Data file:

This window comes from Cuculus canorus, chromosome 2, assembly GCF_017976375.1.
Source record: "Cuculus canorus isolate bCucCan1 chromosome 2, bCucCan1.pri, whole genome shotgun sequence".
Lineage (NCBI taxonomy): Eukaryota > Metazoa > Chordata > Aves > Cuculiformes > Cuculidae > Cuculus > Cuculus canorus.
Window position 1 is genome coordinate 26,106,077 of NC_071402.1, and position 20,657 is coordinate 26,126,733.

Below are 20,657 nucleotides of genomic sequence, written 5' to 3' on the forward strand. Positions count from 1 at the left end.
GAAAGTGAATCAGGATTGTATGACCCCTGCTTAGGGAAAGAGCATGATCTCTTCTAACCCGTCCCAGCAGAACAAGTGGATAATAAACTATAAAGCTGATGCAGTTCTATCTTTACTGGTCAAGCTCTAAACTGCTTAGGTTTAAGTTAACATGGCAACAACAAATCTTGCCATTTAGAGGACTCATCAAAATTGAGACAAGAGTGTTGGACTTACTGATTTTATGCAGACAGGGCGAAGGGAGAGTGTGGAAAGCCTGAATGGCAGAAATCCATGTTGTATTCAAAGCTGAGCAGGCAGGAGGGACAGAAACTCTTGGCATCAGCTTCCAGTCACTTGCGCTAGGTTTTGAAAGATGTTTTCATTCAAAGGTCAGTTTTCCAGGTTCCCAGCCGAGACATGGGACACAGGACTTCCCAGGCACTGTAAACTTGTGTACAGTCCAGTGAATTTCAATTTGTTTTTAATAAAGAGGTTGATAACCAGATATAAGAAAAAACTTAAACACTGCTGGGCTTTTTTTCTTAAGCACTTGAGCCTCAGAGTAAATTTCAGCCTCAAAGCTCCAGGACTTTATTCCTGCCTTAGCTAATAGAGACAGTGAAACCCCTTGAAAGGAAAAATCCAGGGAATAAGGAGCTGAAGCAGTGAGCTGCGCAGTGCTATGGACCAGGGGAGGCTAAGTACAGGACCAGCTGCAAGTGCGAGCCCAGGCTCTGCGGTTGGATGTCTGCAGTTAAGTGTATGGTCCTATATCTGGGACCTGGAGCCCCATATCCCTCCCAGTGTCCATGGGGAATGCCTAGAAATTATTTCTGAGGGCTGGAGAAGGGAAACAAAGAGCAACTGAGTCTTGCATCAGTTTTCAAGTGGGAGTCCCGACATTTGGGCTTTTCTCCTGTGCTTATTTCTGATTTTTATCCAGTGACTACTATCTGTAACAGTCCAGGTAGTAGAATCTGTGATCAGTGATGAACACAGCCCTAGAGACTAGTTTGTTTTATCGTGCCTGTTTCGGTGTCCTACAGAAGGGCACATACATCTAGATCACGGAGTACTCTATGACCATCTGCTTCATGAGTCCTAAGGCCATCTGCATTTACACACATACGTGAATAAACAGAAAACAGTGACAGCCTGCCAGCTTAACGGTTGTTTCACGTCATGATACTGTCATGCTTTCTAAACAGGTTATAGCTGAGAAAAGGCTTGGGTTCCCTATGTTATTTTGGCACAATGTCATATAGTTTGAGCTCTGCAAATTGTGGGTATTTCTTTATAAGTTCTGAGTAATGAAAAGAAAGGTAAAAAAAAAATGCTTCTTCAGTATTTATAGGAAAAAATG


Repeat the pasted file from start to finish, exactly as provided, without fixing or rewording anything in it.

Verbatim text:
This window comes from Cuculus canorus, chromosome 2, assembly GCF_017976375.1.
Source record: "Cuculus canorus isolate bCucCan1 chromosome 2, bCucCan1.pri, whole genome shotgun sequence".
Lineage (NCBI taxonomy): Eukaryota > Metazoa > Chordata > Aves > Cuculiformes > Cuculidae > Cuculus > Cuculus canorus.
Window position 1 is genome coordinate 26,106,077 of NC_071402.1, and position 20,657 is coordinate 26,126,733.

Below are 20,657 nucleotides of genomic sequence, written 5' to 3' on the forward strand. Positions count from 1 at the left end.
GAAAGTGAATCAGGATTGTATGACCCCTGCTTAGGGAAAGAGCATGATCTCTTCTAACCCGTCCCAGCAGAACAAGTGGATAATAAACTATAAAGCTGATGCAGTTCTATCTTTACTGGTCAAGCTCTAAACTGCTTAGGTTTAAGTTAACATGGCAACAACAAATCTTGCCATTTAGAGGACTCATCAAAATTGAGACAAGAGTGTTGGACTTACTGATTTTATGCAGACAGGGCGAAGGGAGAGTGTGGAAAGCCTGAATGGCAGAAATCCATGTTGTATTCAAAGCTGAGCAGGCAGGAGGGACAGAAACTCTTGGCATCAGCTTCCAGTCACTTGCGCTAGGTTTTGAAAGATGTTTTCATTCAAAGGTCAGTTTTCCAGGTTCCCAGCCGAGACATGGGACACAGGACTTCCCAGGCACTGTAAACTTGTGTACAGTCCAGTGAATTTCAATTTGTTTTTAATAAAGAGGTTGATAACCAGATATAAGAAAAAACTTAAACACTGCTGGGCTTTTTTTCTTAAGCACTTGAGCCTCAGAGTAAATTTCAGCCTCAAAGCTCCAGGACTTTATTCCTGCCTTAGCTAATAGAGACAGTGAAACCCCTTGAAAGGAAAAATCCAGGGAATAAGGAGCTGAAGCAGTGAGCTGCGCAGTGCTATGGACCAGGGGAGGCTAAGTACAGGACCAGCTGCAAGTGCGAGCCCAGGCTCTGCGGTTGGATGTCTGCAGTTAAGTGTATGGTCCTATATCTGGGACCTGGAGCCCCATATCCCTCCCAGTGTCCATGGGGAATGCCTAGAAATTATTTCTGAGGGCTGGAGAAGGGAAACAAAGAGCAACTGAGTCTTGCATCAGTTTTCAAGTGGGAGTCCCGACATTTGGGCTTTTCTCCTGTGCTTATTTCTGATTTTTATCCAGTGACTACTATCTGTAACAGTCCAGGTAGTAGAATCTGTGATCAGTGATGAACACAGCCCTAGAGACTAGTTTGTTTTATCGTGCCTGTTTCGGTGTCCTACAGAAGGGCACATACATCTAGATCACGGAGTACTCTATGACCATCTGCTTCATGAGTCCTAAGGCCATCTGCATTTACACACATACGTGAATAAACAGAAAACAGTGACAGCCTGCCAGCTTAACGGTTGTTTCACGTCATGATACTGTCATGCTTTCTAAACAGGTTATAGCTGAGAAAAGGCTTGGGTTCCCTATGTTATTTTGGCACAATGTCATATAGTTTGAGCTCTGCAAATTGTGGGTATTTCTTTATAAGTTCTGAGTAATGAAAAGAAAGGTAAAAAAAAAATGCTTCTTCAGTATTTATAGGAAAAAATG